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Squished moon, above the clouds

Mahalo for all the comments! I forgot to mention, if you click on the photos you get a bigger version with more detail.

Up until today it’s been very windy at the summit area. Often a big cloud will come in from the east and suddenly it’s like you’re in a fog. Water comes horizontally with the wind and while it’s not really raining, the effect is the same. That and high clouds have cut down on the star photos the last few days. But the moon set on Saturday was amazing in that as it approached the horizon, atmospheric distortion caused the orb to be ‘squished’ in appearance. The crescent lit directly by the sun is almost ‘touching’ the cloud, the Earthshine on the unlit portion glows orange, like an orange sunrise or sunset.

“Squished” moon setting between lava rocks,

Yesterday’s sunset was pretty remarkable from the summit. I’m hoping to limit the sunsets/sunrises to one each to not bore you with the dazzling sky. As I’m walking from the parking lot I see a row of people on an overlook and decided that was an interesting photo. The sun is just creeping below the big cloud layer at the top and you can see the clouds below the summit that the light is reflecting off of. Most of the time driving up or down the mountain, you are above clouds, like in an airplane.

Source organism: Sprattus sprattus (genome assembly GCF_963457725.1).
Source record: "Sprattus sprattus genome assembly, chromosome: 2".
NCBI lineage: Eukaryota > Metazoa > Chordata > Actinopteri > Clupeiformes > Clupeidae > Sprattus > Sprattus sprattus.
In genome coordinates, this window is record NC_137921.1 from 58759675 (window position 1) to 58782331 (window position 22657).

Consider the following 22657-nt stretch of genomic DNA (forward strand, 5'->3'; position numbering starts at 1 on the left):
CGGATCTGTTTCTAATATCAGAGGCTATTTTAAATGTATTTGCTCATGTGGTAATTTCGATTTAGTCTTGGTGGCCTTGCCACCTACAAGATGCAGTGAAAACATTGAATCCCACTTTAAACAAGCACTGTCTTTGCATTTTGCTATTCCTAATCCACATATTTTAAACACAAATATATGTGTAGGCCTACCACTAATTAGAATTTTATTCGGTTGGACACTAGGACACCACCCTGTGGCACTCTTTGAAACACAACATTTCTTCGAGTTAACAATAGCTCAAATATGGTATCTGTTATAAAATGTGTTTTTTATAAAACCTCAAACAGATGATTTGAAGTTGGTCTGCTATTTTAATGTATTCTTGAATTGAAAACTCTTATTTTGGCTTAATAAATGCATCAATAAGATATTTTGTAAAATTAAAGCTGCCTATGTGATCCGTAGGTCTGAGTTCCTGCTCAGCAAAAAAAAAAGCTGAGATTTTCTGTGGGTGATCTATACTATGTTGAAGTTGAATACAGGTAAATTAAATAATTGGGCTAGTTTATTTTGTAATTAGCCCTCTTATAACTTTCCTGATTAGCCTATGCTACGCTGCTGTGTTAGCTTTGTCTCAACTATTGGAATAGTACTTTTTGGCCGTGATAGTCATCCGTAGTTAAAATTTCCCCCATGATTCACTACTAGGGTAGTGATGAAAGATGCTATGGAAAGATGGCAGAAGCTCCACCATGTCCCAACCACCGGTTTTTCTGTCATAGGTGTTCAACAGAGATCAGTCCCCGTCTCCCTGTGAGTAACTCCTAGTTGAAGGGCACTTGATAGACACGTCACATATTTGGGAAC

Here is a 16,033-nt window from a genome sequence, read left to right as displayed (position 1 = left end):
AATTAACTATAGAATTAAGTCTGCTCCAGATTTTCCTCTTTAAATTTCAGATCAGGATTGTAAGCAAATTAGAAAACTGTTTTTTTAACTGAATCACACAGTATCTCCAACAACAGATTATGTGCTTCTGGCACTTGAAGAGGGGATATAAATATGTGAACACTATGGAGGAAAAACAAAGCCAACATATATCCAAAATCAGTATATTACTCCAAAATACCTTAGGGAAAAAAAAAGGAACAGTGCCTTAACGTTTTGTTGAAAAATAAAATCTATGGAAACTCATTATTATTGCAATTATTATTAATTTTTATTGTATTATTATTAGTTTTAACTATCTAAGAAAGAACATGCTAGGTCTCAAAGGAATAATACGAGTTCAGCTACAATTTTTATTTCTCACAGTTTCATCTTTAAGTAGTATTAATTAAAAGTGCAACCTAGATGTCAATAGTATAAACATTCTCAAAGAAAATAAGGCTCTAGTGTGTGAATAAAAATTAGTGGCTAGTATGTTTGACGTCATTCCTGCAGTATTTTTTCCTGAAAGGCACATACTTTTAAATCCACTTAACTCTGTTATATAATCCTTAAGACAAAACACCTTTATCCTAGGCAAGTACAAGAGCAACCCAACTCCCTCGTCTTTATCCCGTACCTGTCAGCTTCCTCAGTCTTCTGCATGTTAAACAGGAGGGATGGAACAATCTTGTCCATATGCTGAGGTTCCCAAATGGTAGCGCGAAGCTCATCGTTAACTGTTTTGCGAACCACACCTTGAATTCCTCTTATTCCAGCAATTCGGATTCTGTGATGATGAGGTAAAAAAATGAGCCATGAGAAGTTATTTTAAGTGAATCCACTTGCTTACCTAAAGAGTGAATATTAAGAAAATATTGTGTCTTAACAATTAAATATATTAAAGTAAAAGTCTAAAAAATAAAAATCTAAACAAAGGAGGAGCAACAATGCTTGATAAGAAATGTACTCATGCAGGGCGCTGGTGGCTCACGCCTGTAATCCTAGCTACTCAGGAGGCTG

Tanya Ortega from the National Parks Arts Foundation got in touch with astronomers from the Institute for Astronomy at the University of Hawaii, the group that runs the Haleakala Observatories at the summit. They put me in touch with Rob, a man who works at the observatories and would be my contact. I wanted to try to get some close-up photos of the telescope domes from angles that aren’t reached by the public viewpoints in the park. Rob showed me around the site last week and arranged for me to get access at night, which I’m very appreciative of. Couple of the big telescopes in the photos are the Daniel K. Inouye Solar Telescope, the latest in state-of-the-art solar ground-based observatories and PanSTARRS (Panoramic Survey Telescope and Rapid Response System) which searches for Near Earth Objects that may collide with us.

Tuesday morning I’m hiking into the volcano to the Holua ranger cabin, just under 4 miles, for a 3-day stay. Pretty challenging for me as I’ll be carrying about a 30-pound pack (maybe more) with clothes, food and cameras. Going in isn’t the hard part, coming out (up to the crater rim) will be tough. Aloha, see you in a few days.

Sunset from the summit.
The Milky Way rises over PanSTARRS and the Daniels K. Inouye Solar Telescope (DKIST) in the pre-dawn hours.
Orion and stars over DKIST.
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